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Evansville Courier & Press (Indiana)
EVANSVILLE — Local umpires hope the ugly incident Sunday at Scott Township Baseball Fields causes coaches and parents to think twice before making a scene at youth sporting events. They've seen enough bad behavior.
Gregory VanBibber, an assistant coach with the 14U Eagles Travel Baseball Team, was arrested on a count of battery after an altercation with the home plate umpire postgame.
Umpire Rickey Cassitty called the game — part of what was considered a "charity event" — for reaching the time limit. The Eagles trailed 15-6, but their head coach questioned him about why play must end.
VanBibber, an assistant coach, then came charging out of the dugout and tackled him to the ground, Cassitty told police. Witnesses have said he was blindsided and that VanBibber had been verbally chastising him throughout the game.
David Ford, a local umpire and board chairman for the Evansville Rural Baseball League, said the physicality of this particular event is isolated, but the aggressive nature from coaches and parents in travel sports is growing "more and more volatile every year."
"If there's no repercussion for this, it's going to be seen as, 'Oh well, he just got a smack on the hand. I don't have to worry about it so now I can go after someone.' There are guys who would do that," Ford said.
Although VanBibber was charged with a Class A misdemeanor, Indiana does not have a law specifically protecting referees and umpires. But 23 other states have assault laws protecting officials — in Kentucky, the assault of a sports official is considered a Class D felony. A handful of bills have been proposed in recent years in Indiana's state legislature, but none have become law.
Umpires are trained to de-escalate hostile situations, according to Todd Tiechenor, who is the ERBL's director of umpires, overseeing 75-100 officials. When he's calling a game, the final thing Tichenor says to coaches before "play ball" is to make it fun for the kids.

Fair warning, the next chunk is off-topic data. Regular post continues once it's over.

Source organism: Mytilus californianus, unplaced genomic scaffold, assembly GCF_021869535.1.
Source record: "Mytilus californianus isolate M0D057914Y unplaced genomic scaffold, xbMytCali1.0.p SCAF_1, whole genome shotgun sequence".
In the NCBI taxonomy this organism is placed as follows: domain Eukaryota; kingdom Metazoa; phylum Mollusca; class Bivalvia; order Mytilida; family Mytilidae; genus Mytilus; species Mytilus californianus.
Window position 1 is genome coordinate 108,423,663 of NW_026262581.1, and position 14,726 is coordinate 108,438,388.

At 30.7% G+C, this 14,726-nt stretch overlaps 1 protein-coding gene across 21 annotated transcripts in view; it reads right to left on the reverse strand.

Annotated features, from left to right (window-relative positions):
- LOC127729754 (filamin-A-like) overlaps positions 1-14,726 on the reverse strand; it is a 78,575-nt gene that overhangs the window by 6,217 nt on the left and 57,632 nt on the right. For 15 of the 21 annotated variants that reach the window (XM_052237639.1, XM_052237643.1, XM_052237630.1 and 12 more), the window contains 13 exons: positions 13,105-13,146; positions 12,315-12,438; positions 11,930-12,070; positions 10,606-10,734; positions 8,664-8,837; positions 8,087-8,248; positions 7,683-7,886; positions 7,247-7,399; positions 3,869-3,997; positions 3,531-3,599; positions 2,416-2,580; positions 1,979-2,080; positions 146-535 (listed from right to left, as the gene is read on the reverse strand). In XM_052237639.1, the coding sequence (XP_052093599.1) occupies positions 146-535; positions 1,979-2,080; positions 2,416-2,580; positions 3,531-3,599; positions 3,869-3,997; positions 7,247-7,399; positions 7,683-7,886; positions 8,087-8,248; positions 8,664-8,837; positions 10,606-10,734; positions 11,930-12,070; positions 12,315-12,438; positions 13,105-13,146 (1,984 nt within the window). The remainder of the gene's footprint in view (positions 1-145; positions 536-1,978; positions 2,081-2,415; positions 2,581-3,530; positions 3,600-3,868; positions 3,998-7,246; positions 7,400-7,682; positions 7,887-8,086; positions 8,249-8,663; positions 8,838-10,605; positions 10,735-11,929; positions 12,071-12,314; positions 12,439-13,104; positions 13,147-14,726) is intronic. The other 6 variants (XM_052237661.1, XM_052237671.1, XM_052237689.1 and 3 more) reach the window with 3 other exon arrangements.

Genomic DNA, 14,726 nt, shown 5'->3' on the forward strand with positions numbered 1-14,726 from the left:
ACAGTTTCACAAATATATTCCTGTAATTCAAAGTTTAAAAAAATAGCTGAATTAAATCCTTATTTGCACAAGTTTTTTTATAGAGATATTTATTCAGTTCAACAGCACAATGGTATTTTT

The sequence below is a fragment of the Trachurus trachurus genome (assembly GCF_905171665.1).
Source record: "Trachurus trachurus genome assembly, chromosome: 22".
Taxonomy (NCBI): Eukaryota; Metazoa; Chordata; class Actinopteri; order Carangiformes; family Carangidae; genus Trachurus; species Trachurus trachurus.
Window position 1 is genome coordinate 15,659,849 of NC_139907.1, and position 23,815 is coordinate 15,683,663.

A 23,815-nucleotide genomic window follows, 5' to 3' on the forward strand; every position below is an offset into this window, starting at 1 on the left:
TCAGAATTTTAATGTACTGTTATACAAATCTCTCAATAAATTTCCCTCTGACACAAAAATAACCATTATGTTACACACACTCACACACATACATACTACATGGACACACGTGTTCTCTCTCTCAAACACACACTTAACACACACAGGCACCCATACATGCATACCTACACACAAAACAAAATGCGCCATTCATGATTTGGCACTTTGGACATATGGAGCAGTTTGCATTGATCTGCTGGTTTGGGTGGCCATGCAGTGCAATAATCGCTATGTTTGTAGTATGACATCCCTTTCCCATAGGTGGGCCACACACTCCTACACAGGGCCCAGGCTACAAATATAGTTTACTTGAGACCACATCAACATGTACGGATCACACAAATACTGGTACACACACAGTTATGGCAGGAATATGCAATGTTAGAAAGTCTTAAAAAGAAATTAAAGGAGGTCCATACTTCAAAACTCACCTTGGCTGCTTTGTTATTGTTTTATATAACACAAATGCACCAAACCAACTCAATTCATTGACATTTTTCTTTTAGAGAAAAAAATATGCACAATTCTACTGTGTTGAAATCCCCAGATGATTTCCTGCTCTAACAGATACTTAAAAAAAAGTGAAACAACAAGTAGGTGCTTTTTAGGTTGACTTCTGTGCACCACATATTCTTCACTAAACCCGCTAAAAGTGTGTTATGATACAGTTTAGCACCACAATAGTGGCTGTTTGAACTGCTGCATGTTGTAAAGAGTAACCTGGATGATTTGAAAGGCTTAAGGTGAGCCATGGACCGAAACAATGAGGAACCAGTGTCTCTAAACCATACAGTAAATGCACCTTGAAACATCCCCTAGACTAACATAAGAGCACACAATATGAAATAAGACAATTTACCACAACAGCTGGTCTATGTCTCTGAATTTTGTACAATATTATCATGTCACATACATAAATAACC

"But sometimes things are at a fever pitch and I don't think (Cassitty) got a chance to de-escalate anything," Tichenor said.
Bob Davis is a local travel coach and umpire. He serves as the chairman for the Southern Baseball Officials Association, of which Cassitty is a member. He said intense coaches and parents have pushed officials to the point where they are starting to want protection. Baseball, in particular, doesn't have law enforcement on site for high school games, whereas football and basketball contests almost always do.
Umpires also usually are not provided a spot to change into and out of their gear unless they're at a college facility. Most of the time they dress in parking lots by their cars, essentially making them sitting ducks for everyone agitated enough to approach them. Almost all of them have been left vulnerable to an angry adult at some point.
"I've heard from numerous people, 'Well, you're the only one getting paid out there. You should be better,'" Davis said. "For the most part, parents are good, but there's that group that thinks they're owed something because their kid is playing travel ball."
Cassitty, who is in his 60s, has spent most of his umpiring career calling games for players 14 and under. He ventured into some high school games in recent years, but he mostly enjoys being around the kids. Yet he was the target for a physical attack, causing him to fall to the ground, hurting the same hip he previously had replaced.
Officiating is a thankless job to begin with and absolutely no one is in it to hose kids or purposely make bad calls. That certainly wasn't Cassitty's prerogative.
"To a man, every umpire there was under 50, in good shape; big guys, young guys, healthy guys — and then there's Rickey," Ford said. "This guy takes his opportunity to go after the smallest, oldest guy."
The local officials association intends to advise umpires to walk away and not call a game if VanBibber is ever seen in a dugout again.
Youth sports are about the kids. Just because mom and dad spent thousands of dollars for Johnny's spot on a travel team doesn't mean he will become a professional athlete. Especially when it comes to younger kids, it's delusional to think a 10-year-old will even earn a college scholarship, considering the long odds.
An umpire behind home plate of a youth game is someone who cares more about the sport than the little money accepted in return.
A 14-year-old travel baseball game being played for charity in rural Southern Indiana was not Game 7 of the World Series.
Kids throw balls, referees miss calls. They're all human. It's not hard to treat each other with respect.
Contact Courier & Press columnist Chad Lindskog on Twitter @chadlindskog or by email firstname.lastname@example.org
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